• Garrett Planning Network. Getting poor service from someone who doesn’t know what they’re doing is a real fear for those looking to get their finances in order. The Garrett Planning Network can help alleviate some of that risk by searching their database of financial advisors that are licensed or certified. They also only list financial advisors who don’t have net worth, income or asset requirements for their clients.
  • Chambers of Commerce. It’s not uncommon for financial advisors and financial services firms to be active members of their local Chambers of Commerce. Inquiring with the Princeton Mercer Regional Chamber, MIddlesex County Regional Chamber of Commerce, African American Chamber of Commerce amongst others can be helpful in locating New Jersey based financial advisors. 
  • Friends and family. Those closest to you are amongst those you trust the most so you’re likely to find a reliable advisor with sound experience to meet your needs. It can help to ask a friend with a similar lifestyle and goals for a personal recommendation since many financial issues and solutions can vary based on where you are in life. Someone with three kids in middle school in  pursuit of F.I.R.E. (financial independence/retire early), may not be able to recommend a financial advisor if your financial goal revolves around creating an estate plan that leaves money to heirs and funds a charity.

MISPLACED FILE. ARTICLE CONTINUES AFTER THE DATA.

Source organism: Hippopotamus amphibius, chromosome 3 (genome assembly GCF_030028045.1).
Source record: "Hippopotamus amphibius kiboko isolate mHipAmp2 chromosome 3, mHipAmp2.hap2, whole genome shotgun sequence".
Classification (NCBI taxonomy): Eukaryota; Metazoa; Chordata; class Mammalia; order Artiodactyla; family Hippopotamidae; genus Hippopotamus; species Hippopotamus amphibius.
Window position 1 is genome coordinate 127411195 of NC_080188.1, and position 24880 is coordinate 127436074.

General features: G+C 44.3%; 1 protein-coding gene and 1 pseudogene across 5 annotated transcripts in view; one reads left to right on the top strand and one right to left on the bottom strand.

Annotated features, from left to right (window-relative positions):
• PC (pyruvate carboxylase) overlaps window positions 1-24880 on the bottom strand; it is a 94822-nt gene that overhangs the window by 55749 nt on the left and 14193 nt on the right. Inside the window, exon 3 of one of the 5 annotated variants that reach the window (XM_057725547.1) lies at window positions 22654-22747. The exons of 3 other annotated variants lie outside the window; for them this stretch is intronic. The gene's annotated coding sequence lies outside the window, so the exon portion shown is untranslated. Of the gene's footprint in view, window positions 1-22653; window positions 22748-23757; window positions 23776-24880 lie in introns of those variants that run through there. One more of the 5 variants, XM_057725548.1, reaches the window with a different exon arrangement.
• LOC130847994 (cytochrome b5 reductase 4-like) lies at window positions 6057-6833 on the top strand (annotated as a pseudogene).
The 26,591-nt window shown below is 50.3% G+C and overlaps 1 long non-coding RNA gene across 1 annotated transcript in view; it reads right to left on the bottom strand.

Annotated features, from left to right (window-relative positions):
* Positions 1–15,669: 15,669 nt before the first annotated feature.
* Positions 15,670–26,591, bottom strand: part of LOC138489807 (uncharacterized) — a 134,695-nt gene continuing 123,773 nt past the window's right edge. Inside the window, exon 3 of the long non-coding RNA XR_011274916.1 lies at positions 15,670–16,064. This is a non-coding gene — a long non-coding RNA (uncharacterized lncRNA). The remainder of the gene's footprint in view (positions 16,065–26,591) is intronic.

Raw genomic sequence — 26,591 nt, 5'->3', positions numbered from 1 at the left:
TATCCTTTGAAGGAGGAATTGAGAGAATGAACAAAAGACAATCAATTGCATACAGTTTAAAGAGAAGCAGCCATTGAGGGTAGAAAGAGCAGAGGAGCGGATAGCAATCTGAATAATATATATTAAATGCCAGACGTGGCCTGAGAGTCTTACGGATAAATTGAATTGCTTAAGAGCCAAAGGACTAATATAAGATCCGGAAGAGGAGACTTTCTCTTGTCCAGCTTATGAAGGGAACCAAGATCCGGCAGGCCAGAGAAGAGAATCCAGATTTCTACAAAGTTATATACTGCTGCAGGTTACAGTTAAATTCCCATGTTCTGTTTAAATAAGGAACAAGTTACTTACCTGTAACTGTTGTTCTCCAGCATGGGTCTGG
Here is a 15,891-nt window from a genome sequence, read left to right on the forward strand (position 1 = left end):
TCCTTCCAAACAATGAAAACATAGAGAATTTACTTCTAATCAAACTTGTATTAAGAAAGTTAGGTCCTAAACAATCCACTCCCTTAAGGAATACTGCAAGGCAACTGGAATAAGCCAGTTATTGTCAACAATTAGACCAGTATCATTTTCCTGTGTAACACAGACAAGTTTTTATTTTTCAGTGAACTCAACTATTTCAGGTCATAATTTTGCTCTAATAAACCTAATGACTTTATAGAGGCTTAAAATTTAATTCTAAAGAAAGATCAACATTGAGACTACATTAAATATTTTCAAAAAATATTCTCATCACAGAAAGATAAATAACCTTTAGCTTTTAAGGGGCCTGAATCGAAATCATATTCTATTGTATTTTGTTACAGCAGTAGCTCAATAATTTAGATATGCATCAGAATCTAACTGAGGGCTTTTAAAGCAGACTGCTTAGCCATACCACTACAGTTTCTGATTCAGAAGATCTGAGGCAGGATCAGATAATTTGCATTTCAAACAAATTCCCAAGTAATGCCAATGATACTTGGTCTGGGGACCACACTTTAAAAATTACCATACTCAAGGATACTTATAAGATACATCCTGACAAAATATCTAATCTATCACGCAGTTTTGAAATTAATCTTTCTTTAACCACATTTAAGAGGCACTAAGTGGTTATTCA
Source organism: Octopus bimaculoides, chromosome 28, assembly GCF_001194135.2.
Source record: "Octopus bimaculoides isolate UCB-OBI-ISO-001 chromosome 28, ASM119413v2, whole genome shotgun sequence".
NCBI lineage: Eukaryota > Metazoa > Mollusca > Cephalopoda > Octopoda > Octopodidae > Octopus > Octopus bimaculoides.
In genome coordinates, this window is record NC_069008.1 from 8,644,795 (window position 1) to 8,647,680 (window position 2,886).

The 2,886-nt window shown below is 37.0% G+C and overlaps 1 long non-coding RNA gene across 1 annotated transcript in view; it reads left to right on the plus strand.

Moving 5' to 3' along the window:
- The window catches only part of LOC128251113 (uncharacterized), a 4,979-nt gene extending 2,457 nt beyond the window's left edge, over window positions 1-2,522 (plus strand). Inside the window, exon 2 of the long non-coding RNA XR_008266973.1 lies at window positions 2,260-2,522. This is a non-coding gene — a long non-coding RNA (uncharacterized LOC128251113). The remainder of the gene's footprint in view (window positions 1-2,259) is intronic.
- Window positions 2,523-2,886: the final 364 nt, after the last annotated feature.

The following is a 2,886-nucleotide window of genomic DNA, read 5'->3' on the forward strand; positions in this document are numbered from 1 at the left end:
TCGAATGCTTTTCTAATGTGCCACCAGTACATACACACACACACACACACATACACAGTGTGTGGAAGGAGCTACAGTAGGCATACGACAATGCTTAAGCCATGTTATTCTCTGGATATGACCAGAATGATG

• Alignable. Alignable is a small business community social network for professionals to connect, refer and collaborate with people in various industries. By joining the online community for your New Jersey town, you’ll be able to  view the business directory for the area and easily navigate to financial advisors servicing that location.